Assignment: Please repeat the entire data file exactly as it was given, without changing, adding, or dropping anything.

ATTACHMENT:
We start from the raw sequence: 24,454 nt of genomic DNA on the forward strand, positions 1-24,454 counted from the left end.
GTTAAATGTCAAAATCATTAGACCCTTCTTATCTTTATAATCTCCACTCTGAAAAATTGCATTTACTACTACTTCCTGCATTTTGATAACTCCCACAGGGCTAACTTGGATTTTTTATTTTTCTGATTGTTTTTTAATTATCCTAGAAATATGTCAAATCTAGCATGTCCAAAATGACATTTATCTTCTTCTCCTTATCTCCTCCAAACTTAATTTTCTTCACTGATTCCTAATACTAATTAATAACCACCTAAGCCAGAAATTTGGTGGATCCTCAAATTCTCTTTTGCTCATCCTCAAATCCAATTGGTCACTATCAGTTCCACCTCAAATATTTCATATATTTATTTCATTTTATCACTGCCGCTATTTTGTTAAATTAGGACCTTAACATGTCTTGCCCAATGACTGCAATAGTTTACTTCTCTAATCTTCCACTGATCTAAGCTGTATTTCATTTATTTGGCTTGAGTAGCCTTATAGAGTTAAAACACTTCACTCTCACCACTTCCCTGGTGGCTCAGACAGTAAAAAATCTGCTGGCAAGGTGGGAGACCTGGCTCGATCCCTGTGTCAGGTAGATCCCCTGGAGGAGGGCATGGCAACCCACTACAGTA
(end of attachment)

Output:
We start from the raw sequence: 24,454 nt of genomic DNA on the forward strand, positions 1-24,454 counted from the left end.
GTTAAATGTCAAAATCATTAGACCCTTCTTATCTTTATAATCTCCACTCTGAAAAATTGCATTTACTACTACTTCCTGCATTTTGATAACTCCCACAGGGCTAACTTGGATTTTTTATTTTTCTGATTGTTTTTTAATTATCCTAGAAATATGTCAAATCTAGCATGTCCAAAATGACATTTATCTTCTTCTCCTTATCTCCTCCAAACTTAATTTTCTTCACTGATTCCTAATACTAATTAATAACCACCTAAGCCAGAAATTTGGTGGATCCTCAAATTCTCTTTTGCTCATCCTCAAATCCAATTGGTCACTATCAGTTCCACCTCAAATATTTCATATATTTATTTCATTTTATCACTGCCGCTATTTTGTTAAATTAGGACCTTAACATGTCTTGCCCAATGACTGCAATAGTTTACTTCTCTAATCTTCCACTGATCTAAGCTGTATTTCATTTATTTGGCTTGAGTAGCCTTATAGAGTTAAAACACTTCACTCTCACCACTTCCCTGGTGGCTCAGACAGTAAAAAATCTGCTGGCAAGGTGGGAGACCTGGCTCGATCCCTGTGTCAGGTAGATCCCCTGGAGGAGGGCATGGCAACCCACTACAGTA